It's possible to do this: it's how std::auto_ptr is implemented, and it's often used wit smart pointers. The argument to the copy constructor does not have to be a const reference, it just has to be a reference.

Modifying the source object during a copy is a dark, damp corner of language filled with unspeakable lurking horrors that enjoy eating dead, burnt babies feeling the veins between their teeth. You would do well to avoid such places unless you really really really know what you are doing. You have now been warned.

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Quote:
Original post by Oxyd
The difference is that copy constructor initializes an object based from an already-existing one -- an assignment operator runs on an already constructed and initialized object and sets its new value.


Ah yes, I get the point now...forgot that the copy constructor was only used for initialisation of new objects.

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Quote:
Original post by Decrius
Ah, so with a copy constructor I should reallocate the dynamic memory, and with the assignment operator I would simply pass the pointer so they both point to the same dynamic memory?


Heavens above, no (unless you happen to be writing some kind of very specialised class and know exactly what you are doing).

Consider a daft string class that works the way you describe (although looking at the copy constructor rather than assignment operator - the issue is much the same):


#include <cstring>
using namespace std;

class string
{
private:
char *data;

public:
string(const char *s=""){ data=new char[strlen(s)+1]; strcpy(data,s); }
string(const string &s){ data=s.data; }
~string(){ delete [] data; }

const char *c_str() const { return data; }
};


In a simple test, this appears to work:


void f()
{
string a="hello";
string b=a;

cout << a.c_str() << "\n";
cout << b.c_str() << "\n";
}


HOWEVER - consider what happens here:


void f()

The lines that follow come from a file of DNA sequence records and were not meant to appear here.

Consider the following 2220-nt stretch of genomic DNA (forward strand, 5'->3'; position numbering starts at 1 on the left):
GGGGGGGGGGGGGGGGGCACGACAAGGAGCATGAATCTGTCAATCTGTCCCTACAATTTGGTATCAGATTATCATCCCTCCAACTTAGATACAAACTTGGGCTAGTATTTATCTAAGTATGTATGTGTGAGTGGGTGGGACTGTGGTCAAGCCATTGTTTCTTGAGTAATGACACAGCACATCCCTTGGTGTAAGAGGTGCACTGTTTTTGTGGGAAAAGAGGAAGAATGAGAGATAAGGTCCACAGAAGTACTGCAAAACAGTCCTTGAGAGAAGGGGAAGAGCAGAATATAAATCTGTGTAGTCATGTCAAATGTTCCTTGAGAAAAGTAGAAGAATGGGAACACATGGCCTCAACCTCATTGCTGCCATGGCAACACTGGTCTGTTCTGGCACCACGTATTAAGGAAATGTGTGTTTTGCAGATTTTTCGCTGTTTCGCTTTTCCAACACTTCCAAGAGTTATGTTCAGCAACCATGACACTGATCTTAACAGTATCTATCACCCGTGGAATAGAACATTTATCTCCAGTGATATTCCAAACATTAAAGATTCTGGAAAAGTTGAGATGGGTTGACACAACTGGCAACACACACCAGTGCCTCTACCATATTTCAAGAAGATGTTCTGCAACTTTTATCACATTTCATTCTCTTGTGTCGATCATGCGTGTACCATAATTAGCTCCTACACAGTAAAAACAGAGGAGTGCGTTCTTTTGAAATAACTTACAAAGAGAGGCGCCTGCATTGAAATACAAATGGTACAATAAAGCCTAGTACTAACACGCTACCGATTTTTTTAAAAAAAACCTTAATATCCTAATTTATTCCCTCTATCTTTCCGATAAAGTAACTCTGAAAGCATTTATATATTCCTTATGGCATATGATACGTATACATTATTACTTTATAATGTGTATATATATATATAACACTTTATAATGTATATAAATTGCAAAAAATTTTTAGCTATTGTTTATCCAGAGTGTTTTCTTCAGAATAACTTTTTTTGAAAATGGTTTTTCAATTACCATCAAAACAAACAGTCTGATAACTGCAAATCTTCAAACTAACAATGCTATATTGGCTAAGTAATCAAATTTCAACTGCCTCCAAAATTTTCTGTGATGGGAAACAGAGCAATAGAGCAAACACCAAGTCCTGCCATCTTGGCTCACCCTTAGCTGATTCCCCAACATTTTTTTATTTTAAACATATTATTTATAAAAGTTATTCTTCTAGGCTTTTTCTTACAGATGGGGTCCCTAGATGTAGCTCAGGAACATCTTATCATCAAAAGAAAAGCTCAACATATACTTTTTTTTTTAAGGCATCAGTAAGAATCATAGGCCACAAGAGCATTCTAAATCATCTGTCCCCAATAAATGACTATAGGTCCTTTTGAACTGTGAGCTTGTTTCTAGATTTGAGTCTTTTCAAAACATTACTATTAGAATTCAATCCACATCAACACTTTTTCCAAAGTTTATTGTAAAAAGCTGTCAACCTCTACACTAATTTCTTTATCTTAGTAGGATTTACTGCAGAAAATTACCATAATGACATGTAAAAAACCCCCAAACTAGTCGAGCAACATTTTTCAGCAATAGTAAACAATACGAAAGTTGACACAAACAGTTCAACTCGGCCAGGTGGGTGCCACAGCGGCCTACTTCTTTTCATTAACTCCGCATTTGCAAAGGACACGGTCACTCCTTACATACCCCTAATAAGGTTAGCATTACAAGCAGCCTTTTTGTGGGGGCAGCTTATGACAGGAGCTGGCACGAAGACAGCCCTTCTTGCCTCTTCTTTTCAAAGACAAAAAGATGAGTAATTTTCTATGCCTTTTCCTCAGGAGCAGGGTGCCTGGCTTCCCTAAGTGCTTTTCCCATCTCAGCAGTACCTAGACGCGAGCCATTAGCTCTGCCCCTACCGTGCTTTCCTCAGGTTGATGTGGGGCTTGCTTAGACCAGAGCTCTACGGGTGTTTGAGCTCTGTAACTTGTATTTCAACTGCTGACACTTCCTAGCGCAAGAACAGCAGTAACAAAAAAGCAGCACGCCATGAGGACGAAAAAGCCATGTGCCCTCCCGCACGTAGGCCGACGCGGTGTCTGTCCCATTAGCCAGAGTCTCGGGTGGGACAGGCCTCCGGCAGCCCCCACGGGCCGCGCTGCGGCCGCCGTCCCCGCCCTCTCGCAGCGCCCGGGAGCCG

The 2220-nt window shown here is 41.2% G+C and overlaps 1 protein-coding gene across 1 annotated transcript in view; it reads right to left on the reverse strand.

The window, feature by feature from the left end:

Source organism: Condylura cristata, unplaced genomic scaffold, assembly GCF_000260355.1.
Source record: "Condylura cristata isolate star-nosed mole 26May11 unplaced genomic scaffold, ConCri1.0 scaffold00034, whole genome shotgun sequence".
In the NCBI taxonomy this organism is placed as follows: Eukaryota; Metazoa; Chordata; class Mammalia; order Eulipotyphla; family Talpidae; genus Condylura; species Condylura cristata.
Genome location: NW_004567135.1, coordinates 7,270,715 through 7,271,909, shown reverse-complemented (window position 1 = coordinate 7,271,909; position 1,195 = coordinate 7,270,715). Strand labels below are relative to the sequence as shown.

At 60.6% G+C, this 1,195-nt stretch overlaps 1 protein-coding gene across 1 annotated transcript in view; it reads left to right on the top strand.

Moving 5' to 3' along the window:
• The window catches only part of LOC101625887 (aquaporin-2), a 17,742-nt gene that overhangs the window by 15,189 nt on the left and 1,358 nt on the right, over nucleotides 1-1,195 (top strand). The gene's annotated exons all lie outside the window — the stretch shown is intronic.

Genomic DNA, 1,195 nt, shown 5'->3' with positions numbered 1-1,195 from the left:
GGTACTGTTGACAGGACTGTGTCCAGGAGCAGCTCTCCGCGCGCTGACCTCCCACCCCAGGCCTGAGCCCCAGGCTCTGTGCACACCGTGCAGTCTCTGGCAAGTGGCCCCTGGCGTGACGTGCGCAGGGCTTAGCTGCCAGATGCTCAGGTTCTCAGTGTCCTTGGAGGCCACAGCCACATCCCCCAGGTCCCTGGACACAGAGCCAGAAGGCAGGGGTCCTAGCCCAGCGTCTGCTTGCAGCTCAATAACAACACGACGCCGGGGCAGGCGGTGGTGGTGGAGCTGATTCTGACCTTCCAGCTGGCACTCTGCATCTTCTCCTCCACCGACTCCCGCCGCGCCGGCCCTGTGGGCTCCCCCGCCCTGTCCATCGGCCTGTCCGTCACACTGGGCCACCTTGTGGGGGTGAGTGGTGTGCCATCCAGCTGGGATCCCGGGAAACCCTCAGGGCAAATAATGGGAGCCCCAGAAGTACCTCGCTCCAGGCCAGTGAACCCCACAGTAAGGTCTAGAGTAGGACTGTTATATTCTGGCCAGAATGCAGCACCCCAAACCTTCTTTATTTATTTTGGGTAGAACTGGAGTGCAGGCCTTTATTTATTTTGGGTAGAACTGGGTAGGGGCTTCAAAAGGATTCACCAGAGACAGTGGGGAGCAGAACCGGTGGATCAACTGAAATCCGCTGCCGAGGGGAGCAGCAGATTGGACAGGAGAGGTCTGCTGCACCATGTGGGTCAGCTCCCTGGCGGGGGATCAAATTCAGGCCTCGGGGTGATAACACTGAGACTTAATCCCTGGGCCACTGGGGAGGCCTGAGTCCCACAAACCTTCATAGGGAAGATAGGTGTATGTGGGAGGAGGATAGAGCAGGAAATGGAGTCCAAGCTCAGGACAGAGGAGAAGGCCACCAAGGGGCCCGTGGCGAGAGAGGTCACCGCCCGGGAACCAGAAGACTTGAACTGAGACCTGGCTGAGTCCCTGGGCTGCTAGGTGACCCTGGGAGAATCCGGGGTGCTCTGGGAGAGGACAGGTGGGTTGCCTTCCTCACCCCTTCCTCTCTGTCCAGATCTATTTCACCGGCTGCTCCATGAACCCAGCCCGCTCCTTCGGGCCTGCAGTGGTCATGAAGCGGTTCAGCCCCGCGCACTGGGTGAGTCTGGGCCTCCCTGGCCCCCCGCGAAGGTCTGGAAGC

{
string a="hello";

if(some_condition())
{
string b=a;

cout << b.c_str() << "\n";
}

cout << a.c_str() << "\n"; // blammo!
}


Consider what happens when you reach the closing brace of the if block - string b goes out of scope, so is destroyed. So string b's destructor is called. So delete [] is applied to b's data member, releasing the memory it points to.

Since b's data member is pointing at the same memory that a's data member is pointing to, the memory that a's data member is pointing too has also been freed.

However, a has no way of knowing this and still thinks it is a valid string.

Come the next time you access a's data, boom. Maybe it works. Maybe it doesn't. Maybe the monitor explodes.

In this simple example (and this is NOT advocating writing your own string class BTW), you can see a good example of the difference between the copy constructor and the assignment operator:


string::string(const string &s)
{
data=new char[strlen(s.data)+1]; strcpy(data,s.data);
}

const string &operator=(const string &s)
{
delete [] data; data=new char[strlen(s.data)+1]; strcpy(data,s.data); return *this;
}


In the assignment, since we already have a valid string, we have to first release it's data before we can re-construct it as a copy of the parameter.

In the copy constructor we don't have a valid string, so we don't need to.

This difference is subtle with this strawman example, but important.

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Quote:
Original post by EasilyConfused
string::string(const string &s)
{
data=new char[strlen(s.data)+1]; strcpy(data,s.data);
}

const string &operator=(const string &s)
{
delete [] data; data=new char[strlen(s.data)+1]; strcpy(data,s.data);
}


In the assignment, since we already have a valid string, we have to first release it's data before we can re-construct it as a copy of the parameter.

In the copy constructor we don't have a valid string, so we don't need to.

This difference is subtle with this strawman example, but important.


Yeah thanks :-), makes all sense now xD

Btw, in your first example...you defined a copy constructor, not an assignment operator. The code of the copy constructor is not used... (or did you mean what happens if there is no assignment operator? In that case it's good proof to make one x ;-)).